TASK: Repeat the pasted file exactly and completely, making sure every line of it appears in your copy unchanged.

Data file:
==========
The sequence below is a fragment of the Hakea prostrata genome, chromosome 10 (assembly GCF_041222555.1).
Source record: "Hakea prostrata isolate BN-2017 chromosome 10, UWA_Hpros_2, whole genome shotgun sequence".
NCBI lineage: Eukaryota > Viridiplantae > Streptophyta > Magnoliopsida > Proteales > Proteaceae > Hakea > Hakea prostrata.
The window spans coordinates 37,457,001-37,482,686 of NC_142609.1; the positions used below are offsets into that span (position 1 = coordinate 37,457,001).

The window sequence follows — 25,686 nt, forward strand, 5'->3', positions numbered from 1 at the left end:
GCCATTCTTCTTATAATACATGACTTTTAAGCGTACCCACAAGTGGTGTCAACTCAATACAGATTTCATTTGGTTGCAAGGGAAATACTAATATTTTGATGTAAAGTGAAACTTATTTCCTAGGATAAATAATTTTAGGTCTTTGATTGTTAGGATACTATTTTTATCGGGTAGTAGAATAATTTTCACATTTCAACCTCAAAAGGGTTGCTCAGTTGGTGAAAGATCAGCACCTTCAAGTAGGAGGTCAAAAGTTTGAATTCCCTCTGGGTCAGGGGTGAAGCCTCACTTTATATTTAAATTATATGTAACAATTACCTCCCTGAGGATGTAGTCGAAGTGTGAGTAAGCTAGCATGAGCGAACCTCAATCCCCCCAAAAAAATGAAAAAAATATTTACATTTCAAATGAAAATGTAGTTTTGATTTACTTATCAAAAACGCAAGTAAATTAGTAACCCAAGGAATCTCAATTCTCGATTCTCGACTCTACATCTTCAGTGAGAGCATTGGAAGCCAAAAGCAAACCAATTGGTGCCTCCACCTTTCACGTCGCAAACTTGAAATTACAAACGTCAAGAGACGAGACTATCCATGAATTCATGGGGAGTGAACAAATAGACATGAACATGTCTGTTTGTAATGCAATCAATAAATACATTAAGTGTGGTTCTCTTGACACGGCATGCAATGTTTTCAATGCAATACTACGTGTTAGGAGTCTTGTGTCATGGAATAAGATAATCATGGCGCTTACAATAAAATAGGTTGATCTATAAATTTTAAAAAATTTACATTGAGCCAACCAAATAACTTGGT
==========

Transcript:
The sequence below is a fragment of the Hakea prostrata genome, chromosome 10 (assembly GCF_041222555.1).
Source record: "Hakea prostrata isolate BN-2017 chromosome 10, UWA_Hpros_2, whole genome shotgun sequence".
NCBI lineage: Eukaryota > Viridiplantae > Streptophyta > Magnoliopsida > Proteales > Proteaceae > Hakea > Hakea prostrata.
The window spans coordinates 37,457,001-37,482,686 of NC_142609.1; the positions used below are offsets into that span (position 1 = coordinate 37,457,001).

The window sequence follows — 25,686 nt, forward strand, 5'->3', positions numbered from 1 at the left end:
GCCATTCTTCTTATAATACATGACTTTTAAGCGTACCCACAAGTGGTGTCAACTCAATACAGATTTCATTTGGTTGCAAGGGAAATACTAATATTTTGATGTAAAGTGAAACTTATTTCCTAGGATAAATAATTTTAGGTCTTTGATTGTTAGGATACTATTTTTATCGGGTAGTAGAATAATTTTCACATTTCAACCTCAAAAGGGTTGCTCAGTTGGTGAAAGATCAGCACCTTCAAGTAGGAGGTCAAAAGTTTGAATTCCCTCTGGGTCAGGGGTGAAGCCTCACTTTATATTTAAATTATATGTAACAATTACCTCCCTGAGGATGTAGTCGAAGTGTGAGTAAGCTAGCATGAGCGAACCTCAATCCCCCCAAAAAAATGAAAAAAATATTTACATTTCAAATGAAAATGTAGTTTTGATTTACTTATCAAAAACGCAAGTAAATTAGTAACCCAAGGAATCTCAATTCTCGATTCTCGACTCTACATCTTCAGTGAGAGCATTGGAAGCCAAAAGCAAACCAATTGGTGCCTCCACCTTTCACGTCGCAAACTTGAAATTACAAACGTCAAGAGACGAGACTATCCATGAATTCATGGGGAGTGAACAAATAGACATGAACATGTCTGTTTGTAATGCAATCAATAAATACATTAAGTGTGGTTCTCTTGACACGGCATGCAATGTTTTCAATGCAATACTACGTGTTAGGAGTCTTGTGTCATGGAATAAGATAATCATGGCGCTTACAATAAAATAGGTTGATCTATAAATTTTAAAAAATTTACATTGAGCCAACCAAATAACTTGGT